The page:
Pete, you sound a helpful warning on the dangers of overreach and the disturbing tendency to summon special prosecutors as a cure-all for bad government. There are a couple of issues that, I think, are helpful to keep in mind as we look at the issue of oversight and, more broadly, of divided government.
It is understandable that the Republicans would welcome the opportunity for congressional oversight. We have had virtually none of it during the last 18 months. Whether it has been on the failings that led up to Fort Hood, the dismissal of the New Black Panther case, the potential conflicts of interest for Justice Department lawyers who previously represented terrorists, or dozens of other issues, congressional Democrats have placed party loyalty above their obligation to act as a check on the executive branch through congressional oversight. Subpoenas are needed when the government refuses to cooperate with Congressional investigators. Some of those demands for information are not legitimate, in which case Congress generally retreats or is rebuffed by the courts. But at other times, it is the last resort when confronting a Nixonesque administration. In short, Congressional oversight can be abused and boomerang on the investigators, but when an administration is as overreaching and nontransparent as this one, robust oversight is generally a good idea.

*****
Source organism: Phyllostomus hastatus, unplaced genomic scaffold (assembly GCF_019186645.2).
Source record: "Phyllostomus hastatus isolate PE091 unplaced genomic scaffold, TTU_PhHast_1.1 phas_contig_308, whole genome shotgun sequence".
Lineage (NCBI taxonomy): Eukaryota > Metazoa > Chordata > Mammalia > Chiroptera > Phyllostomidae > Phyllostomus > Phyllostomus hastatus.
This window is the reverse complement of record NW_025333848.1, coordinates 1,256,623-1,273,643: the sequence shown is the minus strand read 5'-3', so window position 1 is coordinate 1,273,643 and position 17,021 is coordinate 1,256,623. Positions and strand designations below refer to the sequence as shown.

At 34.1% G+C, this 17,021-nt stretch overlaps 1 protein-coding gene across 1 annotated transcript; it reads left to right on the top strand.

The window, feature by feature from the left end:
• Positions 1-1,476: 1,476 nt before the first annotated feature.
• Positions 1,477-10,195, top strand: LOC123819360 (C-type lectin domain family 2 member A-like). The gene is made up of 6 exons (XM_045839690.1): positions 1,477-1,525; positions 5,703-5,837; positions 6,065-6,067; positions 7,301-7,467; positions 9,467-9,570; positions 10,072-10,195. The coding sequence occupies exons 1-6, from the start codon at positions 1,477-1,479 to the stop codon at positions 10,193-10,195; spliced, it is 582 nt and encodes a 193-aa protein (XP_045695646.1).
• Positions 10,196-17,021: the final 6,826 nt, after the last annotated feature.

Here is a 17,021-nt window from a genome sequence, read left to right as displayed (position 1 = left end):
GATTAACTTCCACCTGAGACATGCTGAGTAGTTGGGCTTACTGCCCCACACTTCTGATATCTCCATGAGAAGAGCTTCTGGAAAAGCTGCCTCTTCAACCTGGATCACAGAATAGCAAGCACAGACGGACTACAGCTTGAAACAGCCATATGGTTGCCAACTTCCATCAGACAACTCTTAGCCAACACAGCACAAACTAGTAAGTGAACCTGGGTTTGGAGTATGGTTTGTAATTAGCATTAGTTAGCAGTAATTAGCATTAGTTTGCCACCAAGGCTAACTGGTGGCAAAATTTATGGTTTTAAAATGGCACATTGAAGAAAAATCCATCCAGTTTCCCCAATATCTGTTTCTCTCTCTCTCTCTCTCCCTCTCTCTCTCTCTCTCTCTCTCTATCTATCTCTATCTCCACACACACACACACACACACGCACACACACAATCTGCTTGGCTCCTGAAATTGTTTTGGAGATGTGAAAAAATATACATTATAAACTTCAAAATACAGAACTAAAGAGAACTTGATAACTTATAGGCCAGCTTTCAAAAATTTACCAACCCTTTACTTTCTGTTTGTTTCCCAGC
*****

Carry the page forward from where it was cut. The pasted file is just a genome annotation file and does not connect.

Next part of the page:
The other issue to keep in mind is the distinction between political and legal consequences. Not every bad decision or decision undertaken for corrupt motives is illegal, but there is still a need to expose it and subject the participants to the scrutiny of voters. Normally this is a function we’d expect the media to perform. But again, they are doing a fraction of what they should and normally would do — if a Republicans were in power. For example, a congressional investigation on the shady job offers need not be intended to or result in criminal prosecution; the need to expose the ethical standards of this administration is more than enough reason to conduct some hearings and require testimony under oath.
I would suggest that the proper balance in this is ample congressional oversight, but selective (very selective) use of criminal proceedings. The punishment for unwise, ethically repugnant, and incompetent office holders should come from the ballot box. But to do that we first have to figure out what they are up to. In the Obama era, I think we could use plenty more of that.